Chronic Pseudomonas aeruginosa lung infection is the cause of much morbidity and most of the mortality in cystic fibrosis (CF) patients. The high prevalence of P. aeruginosa infections in CF is related to the microbe's large genome and mechanisms of adaptation to the CF lung environment, the host immune system and antibiotic resistance. Among a wide range of P. aeruginosa metabolites involved in infection development in CF, the biosurfactant compounds, rhamnolipids (RLs) and exopolysaccharides (EPSs), have important roles in the early stages of P. aeruginosa infection in CF. RLs and EPSs are involved in bacterial adhesion, biofilm formation, antibiotic resistance, and impairment of host immune system pathways, as well as in processes such as biofilm maintenance and the mucoid phenotype of P. aeruginosa, which lead to development of chronic infection. Due to the proposed roles of RLs and EPSs and the importance of prevention and treatment of P. aeruginosa respiratory infections in CF, these compounds are promising targets for patient therapy. In the future, impairment of P. aeruginosa quorum sensing (QS) pathways and modification of host respiratory mucus epithelial membranes should be considered as potential approaches in preventing respiratory infections caused by this microbe in CF patients.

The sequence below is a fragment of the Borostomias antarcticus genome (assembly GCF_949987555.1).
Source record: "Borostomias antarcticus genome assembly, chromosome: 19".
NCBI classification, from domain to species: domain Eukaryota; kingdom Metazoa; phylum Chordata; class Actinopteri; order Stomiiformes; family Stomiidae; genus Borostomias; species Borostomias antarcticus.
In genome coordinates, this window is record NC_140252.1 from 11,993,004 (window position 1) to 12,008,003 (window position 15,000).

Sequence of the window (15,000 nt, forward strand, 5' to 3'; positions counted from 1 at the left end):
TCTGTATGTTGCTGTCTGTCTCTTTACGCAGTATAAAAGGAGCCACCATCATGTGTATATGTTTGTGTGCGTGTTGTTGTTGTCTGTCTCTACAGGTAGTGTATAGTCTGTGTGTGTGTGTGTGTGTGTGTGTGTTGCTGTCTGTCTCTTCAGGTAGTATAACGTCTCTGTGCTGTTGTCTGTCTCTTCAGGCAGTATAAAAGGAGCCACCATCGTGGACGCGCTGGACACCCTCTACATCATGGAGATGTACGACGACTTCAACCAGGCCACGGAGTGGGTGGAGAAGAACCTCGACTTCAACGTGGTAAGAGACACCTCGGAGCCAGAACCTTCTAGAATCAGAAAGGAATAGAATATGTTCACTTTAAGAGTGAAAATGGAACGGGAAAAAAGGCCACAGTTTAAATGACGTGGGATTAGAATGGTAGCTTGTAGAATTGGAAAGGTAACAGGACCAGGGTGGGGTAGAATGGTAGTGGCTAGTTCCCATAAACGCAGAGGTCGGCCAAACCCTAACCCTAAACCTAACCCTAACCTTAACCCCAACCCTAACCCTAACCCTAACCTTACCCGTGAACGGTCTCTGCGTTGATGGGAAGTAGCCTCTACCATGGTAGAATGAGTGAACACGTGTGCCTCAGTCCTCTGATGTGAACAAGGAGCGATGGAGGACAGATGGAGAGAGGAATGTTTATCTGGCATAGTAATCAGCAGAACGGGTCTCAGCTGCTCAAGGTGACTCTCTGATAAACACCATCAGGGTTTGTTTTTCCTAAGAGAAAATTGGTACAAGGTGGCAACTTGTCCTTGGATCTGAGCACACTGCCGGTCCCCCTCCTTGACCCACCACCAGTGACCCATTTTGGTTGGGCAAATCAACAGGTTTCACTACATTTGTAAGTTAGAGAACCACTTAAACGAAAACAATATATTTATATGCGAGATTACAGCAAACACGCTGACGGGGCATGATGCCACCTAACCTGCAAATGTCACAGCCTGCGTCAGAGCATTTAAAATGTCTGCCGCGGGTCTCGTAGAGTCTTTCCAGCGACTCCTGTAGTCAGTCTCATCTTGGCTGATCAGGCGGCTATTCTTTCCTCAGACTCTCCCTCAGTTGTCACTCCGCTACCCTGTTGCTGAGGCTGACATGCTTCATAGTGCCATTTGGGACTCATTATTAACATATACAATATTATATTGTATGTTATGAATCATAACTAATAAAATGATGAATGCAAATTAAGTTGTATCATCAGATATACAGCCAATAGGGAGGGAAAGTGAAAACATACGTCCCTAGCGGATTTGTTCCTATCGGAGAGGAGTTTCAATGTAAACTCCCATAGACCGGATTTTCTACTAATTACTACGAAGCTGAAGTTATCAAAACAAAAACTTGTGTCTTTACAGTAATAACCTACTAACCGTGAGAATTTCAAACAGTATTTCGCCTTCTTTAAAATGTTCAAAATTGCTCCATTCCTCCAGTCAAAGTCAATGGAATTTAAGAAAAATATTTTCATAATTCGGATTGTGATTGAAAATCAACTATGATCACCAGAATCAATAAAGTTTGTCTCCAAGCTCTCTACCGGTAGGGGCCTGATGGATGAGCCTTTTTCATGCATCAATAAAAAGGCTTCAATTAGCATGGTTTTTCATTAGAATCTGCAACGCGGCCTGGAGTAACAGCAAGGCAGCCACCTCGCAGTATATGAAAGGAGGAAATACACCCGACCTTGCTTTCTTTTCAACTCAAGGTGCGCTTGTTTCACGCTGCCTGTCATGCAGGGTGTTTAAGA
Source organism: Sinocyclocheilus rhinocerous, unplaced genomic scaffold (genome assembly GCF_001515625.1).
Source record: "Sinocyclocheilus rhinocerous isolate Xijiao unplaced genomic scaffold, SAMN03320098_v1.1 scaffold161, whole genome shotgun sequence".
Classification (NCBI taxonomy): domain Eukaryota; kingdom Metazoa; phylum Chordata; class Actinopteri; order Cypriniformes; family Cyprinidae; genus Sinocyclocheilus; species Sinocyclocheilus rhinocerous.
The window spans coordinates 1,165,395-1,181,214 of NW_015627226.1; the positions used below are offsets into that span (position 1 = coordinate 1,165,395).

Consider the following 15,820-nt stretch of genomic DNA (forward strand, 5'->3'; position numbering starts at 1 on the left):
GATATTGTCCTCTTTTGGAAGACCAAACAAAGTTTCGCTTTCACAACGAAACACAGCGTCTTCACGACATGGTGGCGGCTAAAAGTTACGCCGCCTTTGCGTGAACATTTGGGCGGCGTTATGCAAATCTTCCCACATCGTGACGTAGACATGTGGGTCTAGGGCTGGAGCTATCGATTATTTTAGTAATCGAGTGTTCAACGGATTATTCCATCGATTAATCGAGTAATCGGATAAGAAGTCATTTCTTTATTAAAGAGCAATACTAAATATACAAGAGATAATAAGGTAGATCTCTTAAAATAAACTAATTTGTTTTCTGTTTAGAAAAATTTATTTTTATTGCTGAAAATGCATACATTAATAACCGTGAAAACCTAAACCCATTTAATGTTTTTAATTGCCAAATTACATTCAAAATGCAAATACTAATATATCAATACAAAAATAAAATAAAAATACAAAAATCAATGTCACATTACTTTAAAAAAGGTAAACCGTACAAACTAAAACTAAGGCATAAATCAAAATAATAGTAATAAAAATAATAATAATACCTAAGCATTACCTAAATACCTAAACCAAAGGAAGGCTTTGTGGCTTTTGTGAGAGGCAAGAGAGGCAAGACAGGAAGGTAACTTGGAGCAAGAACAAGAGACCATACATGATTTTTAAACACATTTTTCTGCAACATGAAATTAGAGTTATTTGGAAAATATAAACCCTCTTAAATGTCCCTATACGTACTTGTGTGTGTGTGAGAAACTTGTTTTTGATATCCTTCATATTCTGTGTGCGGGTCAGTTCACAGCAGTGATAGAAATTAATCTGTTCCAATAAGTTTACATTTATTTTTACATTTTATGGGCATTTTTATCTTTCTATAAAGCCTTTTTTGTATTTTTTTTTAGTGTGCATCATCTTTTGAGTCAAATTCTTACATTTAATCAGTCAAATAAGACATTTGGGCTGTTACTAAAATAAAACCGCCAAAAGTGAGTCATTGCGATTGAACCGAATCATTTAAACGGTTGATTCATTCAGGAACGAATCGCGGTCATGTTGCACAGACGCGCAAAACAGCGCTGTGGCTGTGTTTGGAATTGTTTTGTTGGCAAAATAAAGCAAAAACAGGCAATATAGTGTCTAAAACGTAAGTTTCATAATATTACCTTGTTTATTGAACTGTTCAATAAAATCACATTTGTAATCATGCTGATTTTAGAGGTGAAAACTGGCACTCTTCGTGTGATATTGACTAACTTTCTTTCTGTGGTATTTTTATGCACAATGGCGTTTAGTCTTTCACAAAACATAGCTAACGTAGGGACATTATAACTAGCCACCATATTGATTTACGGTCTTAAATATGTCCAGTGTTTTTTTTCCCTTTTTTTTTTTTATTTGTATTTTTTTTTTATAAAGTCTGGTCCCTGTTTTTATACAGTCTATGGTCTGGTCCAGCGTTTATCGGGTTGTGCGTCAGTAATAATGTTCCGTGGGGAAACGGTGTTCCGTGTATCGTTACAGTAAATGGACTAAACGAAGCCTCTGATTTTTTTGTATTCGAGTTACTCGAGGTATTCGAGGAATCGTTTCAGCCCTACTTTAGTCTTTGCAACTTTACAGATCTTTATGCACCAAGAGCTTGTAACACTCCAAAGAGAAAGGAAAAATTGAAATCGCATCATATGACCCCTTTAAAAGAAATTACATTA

Part of the book: Progress in Understanding Cystic Fibrosis